In an action-packed first final of the East of Scotland campaign, Leith Athletic held off the challenge of pre-match favourites Lothian Thistle Hutchison Vale to successfully defend the Alex Jack Cup.
The sun shone on Leith in more ways than one – at a bright but breezy Marine Drive, their opponents imploded through ill-discipline. Lothian defender Dale Horribine was dismissed for illegally halting the enterprising run of Leith’s Lewis Martin on the left-hand side of the six-yard box early in the second half, then Alan McDonaugh received a straight red card for dissent towards the referee as the eventual runners-up were reduced to nine men. Once Euan Campbell had given Leith a 2-1 lead, despite using his upper arm to control a forward pass before netting, the ill-feeling among Lothian ranks spilled into the dugout, where manager Grant Carnie lost his temper and was invited to leave the technical area.
A cagey and relatively pedestrian opening period failed to betray the fireworks that were to unfold in the second half, although the first 45 minutes were punctuated by a goal for each side.
A suspiciously unmarked Jamie Butler slid in the first goal as Lothian stamped their superiority on proceedings, but Robbie Mason, who arrived at Leith from Lothian last year, popped up at the other end just seconds before the half-time whistle to restore parity.
“It was a great time to score the goal,” reflected Leith boss Derek Riddel after the match. “We went into the dressing room absolutely buzzing at half-time and in the second half we came out and knew we were going to have a hard task playing into the wind. Again, we got the ball down and we probably played better when it was 11 versus 11.”
When Martin was hauled down by Horribine, Leith’s prolific hitman Campbell had the opportunity to convert his side’s spirited showing into tangible reward. However, the No. 9 struck his spot-kick down the middle, where the outstretched leg of goalkeeper Kevin Swain blocked the ball with some ease.
Despite staying in the game thanks to Swain’s heroics, Lothian seemed to lose their stride with Horribine’s departure from the fray. McDonaugh aggressively contested a decision by the referee and swiftly followed his team-mate off the pitch.
In theory, Leith should have used the additional space and manpower to their advantage, but they huffed and puffed and their own momentum appeared to falter.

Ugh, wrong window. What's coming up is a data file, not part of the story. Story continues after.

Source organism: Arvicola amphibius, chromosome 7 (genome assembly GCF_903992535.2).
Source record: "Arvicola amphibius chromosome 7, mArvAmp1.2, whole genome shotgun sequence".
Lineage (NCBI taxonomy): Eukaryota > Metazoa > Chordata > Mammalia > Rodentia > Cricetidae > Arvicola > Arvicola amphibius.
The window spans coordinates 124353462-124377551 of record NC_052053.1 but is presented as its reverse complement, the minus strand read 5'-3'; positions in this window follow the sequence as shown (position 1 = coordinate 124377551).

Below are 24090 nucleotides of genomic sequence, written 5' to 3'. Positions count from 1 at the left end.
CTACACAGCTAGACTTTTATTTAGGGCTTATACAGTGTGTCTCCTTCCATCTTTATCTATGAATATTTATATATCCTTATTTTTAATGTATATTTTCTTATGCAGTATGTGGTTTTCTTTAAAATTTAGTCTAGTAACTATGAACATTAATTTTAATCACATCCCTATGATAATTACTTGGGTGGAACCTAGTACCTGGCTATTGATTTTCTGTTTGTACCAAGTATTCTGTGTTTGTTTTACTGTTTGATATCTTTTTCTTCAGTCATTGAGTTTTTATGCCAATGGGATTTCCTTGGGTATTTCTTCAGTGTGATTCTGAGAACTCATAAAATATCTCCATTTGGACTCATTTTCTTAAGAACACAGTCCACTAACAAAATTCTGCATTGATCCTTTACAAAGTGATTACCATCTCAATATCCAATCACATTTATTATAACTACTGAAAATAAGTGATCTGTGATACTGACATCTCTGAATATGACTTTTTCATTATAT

Riddel said: “Did the red cards change the game? As I say, I thought we played better at 11 v 11. At 11 v 10 or 11 v 9, I thought we were too defensive and tried to hold on to the ball rather than force the issue.”
Campbell eventually did take matters into his own hands, latching on to a forward pass and appearing to nudge the ball forward with his arm before dispatching it under Swain and into the left-hand corner to give Leith the lead. Given the goal meant Leith snatched victory and, with it, retained the trophy they captured by beating Craigroyston in last year’s showpiece, Athletic manager Riddel was philosophical in his assessment of Campbell’s “innovative” set-up play.
“I couldn’t see it – he had his back to me,” said the Leith supremo. “He’s spoken to me and said the ball did hit the top of his arm. These things sometimes go for you. Sometimes you get them, sometimes you don’t, but we’re not complaining.
“Overall, I’m delighted for the guys, who have put in so much hard work, and I’m delighted to retain the trophy.
“We came here as underdogs and I said to the guys before the game that there was no pressure on them whatsoever. I wanted them to go and play, to go and enjoy the game, and the pitch was a great surface for us to play on.”
Riddel hopes that the cup triumph can spur his side, currently bottom of the Premier Division, into effecting an upturn in their league fortunes.
“Unfortunately, we only have two league games between now and the end of November, but we’ll definitely kick on. This will give the guys a boost in confidence, and hopefully we can go on and get ourselves up that league table.”